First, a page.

Bill’s brother is dying of cancer of the pancreas.  Bill flew from Florida to visit with his brother in February when he first heard the news.  During that visit, he and his brother had a conversation which I hope I am able to describe in substance if not in exact words.  It went something like this; Bill asked his brother if their parents had ever told him they loved him.  His brother said no.  Bill said that they had never told him that either, then he looked directly into his brother’s eyes and told him he loved him.  He didn’t stop there.   He asked his brother if their parents had ever hugged him.  The brother said no.  Bill said they hadn’t hugged him either, but he wanted to hug his brother right there and then.  His brother mumbled something to the effect that he wasn’t quite ready for that.  It didn’t stop Bill.  He walked over to his brother and gave him a hug, then stepped back and looked into the man’s eyes and told him once again that he loved him.  As I sat there and listened to the story, I thought about how many times in my own life I had just done the man thing, allowing such situations to just slip by avoiding the unease of leaving a comfort zone, letting my brain overrule the feelings in my heart. 

But the story doesn’t end there.  His brother’s daughters have recently joyously told Bill, who is going back to visit with his brother again next week, how their father has become a hugger.  Since Bill’s visit, his brother hugs anyone and everyone who visits him, an epiphany in the life of a dying man.

Thanks Bill.  Hugs to you.

Tuesday, April 24, 2012

Baseball Heal Thyself

The Detroit Tigers lost a game Sunday afternoon when the Texas Rangers' Alberto Gonzales attempted a bunt with the bases loaded in the eleventh inning. The ball hit his knee and ricocheted onto the playing field. The winning run scored from third base. The umpires missed the call which would have been called a foul ball if it had been seen.  As both an avid golfer and admitted Tigers fan, I think the incident is one that needs to be addressed from the concept of sportsmanship.  Why is Gonzales/s deception by silence considered to be a standard part of the sport of baseball?  His act is deceptive because he knew the ball hit his knee (he admitted it after the game) and, yet, went along with what he clearly knew was a ruling that was both incorrect and allowed the winning run to score.  If an equivalent situation occurred in golf (e.g. a double hit on a shot coming out of a bunker, a fairly common event for some of us) the golfer is expected to acknowledge the double hit and penalize himself/herself.  In other words, the failure to declare such an incident by a golfer is considered cheating.   A baseball athlete who just keeps his mouth shut about a situation known to be clearly wrong is cheating and creates a horrible example.  It teaches kids a terrible life lesson.  This attitude has permeated both baseball  and American culture and allows one to understand why the use of steroids was ignored for so long.  Baseball heal thyself.  Just saying . . .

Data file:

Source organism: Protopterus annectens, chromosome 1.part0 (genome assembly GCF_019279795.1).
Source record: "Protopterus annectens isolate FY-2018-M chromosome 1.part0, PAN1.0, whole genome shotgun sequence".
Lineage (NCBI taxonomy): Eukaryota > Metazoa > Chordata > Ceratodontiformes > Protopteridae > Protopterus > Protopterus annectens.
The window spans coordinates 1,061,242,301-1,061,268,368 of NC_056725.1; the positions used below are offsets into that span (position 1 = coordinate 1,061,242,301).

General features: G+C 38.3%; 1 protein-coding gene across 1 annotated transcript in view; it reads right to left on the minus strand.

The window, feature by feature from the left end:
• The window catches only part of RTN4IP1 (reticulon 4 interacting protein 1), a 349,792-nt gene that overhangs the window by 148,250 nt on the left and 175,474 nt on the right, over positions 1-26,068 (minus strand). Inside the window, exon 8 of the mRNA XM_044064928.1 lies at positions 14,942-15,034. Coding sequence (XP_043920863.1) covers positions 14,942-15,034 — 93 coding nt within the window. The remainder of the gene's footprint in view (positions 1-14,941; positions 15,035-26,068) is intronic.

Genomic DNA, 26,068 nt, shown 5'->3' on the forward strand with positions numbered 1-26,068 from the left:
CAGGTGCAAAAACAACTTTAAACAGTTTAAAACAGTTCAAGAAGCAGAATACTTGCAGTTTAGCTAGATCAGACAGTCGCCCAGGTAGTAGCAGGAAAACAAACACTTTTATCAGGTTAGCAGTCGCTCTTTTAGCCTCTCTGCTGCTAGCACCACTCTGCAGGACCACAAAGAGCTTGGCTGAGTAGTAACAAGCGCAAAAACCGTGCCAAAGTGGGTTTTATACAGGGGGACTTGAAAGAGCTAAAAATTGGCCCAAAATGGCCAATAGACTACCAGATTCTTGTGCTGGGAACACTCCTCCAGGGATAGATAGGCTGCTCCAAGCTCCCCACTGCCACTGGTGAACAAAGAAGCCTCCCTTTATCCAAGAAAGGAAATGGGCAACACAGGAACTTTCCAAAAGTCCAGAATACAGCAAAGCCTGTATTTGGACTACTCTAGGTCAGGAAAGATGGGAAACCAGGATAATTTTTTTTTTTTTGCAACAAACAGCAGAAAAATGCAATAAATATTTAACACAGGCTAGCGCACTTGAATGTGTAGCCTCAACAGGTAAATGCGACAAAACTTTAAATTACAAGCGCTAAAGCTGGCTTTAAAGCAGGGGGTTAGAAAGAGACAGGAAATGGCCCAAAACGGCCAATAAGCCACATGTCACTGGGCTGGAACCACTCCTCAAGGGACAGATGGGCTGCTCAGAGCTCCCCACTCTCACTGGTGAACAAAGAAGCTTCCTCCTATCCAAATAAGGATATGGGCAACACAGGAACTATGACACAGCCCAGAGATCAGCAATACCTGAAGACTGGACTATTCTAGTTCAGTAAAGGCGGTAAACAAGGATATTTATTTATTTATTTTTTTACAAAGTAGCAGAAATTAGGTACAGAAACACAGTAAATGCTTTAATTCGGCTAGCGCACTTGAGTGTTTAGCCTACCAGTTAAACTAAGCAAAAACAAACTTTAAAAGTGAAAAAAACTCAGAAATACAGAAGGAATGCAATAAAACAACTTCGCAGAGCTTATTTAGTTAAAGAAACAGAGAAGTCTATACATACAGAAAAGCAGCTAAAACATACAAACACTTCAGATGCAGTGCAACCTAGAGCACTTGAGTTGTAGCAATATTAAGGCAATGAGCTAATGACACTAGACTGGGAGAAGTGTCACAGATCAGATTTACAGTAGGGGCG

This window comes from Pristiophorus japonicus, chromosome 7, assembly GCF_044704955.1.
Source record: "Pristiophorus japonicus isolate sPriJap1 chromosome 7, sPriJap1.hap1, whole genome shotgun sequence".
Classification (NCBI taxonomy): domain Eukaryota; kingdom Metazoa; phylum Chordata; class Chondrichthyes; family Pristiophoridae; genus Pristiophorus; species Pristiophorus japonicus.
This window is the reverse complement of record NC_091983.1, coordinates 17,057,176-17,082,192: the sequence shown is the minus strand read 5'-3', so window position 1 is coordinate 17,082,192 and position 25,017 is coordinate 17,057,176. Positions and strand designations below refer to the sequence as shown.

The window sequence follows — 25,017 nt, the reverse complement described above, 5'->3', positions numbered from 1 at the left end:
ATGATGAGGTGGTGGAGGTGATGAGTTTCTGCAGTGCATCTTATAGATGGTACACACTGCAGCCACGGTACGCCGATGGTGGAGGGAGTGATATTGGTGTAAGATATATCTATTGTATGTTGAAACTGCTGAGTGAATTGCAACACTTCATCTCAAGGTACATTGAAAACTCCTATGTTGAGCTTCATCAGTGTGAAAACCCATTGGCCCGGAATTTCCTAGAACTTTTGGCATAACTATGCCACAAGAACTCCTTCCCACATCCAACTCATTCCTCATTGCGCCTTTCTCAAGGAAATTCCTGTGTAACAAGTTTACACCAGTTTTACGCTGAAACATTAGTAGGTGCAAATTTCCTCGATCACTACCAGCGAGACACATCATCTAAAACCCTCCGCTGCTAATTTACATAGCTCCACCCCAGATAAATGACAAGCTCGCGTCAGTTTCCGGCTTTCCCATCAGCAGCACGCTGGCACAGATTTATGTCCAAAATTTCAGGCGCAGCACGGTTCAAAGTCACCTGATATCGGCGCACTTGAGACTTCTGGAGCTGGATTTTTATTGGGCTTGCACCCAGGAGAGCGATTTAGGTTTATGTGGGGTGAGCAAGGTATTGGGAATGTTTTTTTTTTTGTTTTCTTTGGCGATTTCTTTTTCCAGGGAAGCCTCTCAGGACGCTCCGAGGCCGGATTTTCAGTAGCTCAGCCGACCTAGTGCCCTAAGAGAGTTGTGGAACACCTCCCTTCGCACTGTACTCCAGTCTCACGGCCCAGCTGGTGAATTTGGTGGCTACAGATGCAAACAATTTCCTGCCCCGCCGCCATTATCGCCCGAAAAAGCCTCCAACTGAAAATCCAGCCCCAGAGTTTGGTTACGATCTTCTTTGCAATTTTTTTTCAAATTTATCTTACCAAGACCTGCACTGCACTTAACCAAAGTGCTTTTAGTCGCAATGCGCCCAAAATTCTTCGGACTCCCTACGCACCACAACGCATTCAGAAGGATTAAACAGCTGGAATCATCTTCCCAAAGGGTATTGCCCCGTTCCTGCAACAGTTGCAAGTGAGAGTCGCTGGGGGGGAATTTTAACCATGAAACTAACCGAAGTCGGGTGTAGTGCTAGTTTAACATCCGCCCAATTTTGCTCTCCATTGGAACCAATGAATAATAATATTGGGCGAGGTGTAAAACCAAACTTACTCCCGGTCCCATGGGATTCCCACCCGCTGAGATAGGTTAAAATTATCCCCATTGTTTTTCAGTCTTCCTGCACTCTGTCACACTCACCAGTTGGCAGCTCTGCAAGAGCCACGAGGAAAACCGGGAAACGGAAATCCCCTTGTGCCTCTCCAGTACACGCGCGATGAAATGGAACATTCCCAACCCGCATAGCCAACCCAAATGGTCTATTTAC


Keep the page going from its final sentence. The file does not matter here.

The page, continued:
Saturday, April 21, 2012

A Reader's Lament:  I am doing something with my blog this morning that I have never done before.  I am taking the liberty of enclosing in its entirety an article that appears in today's New York Times which aptly describes the beauty of school children reading simply for reading's sake, rather than to satisfy the current national goal of passing some exam that is supposed to tell authorities who is teaching best, or not at all.  One of my goals as a grandfather to eight terrific kids has been to encourage reading.   In the past several years, our traditional trips to Barnes and Noble where each of them was encouraged to pick out a book or two of their own choosing has been gradually replaced by providing Kindles and the resources necessary to stock these devices with their respective choices.  In truth, the scope and dimensions of their individual choices astound me as does the impact of the efforts described in the Times article.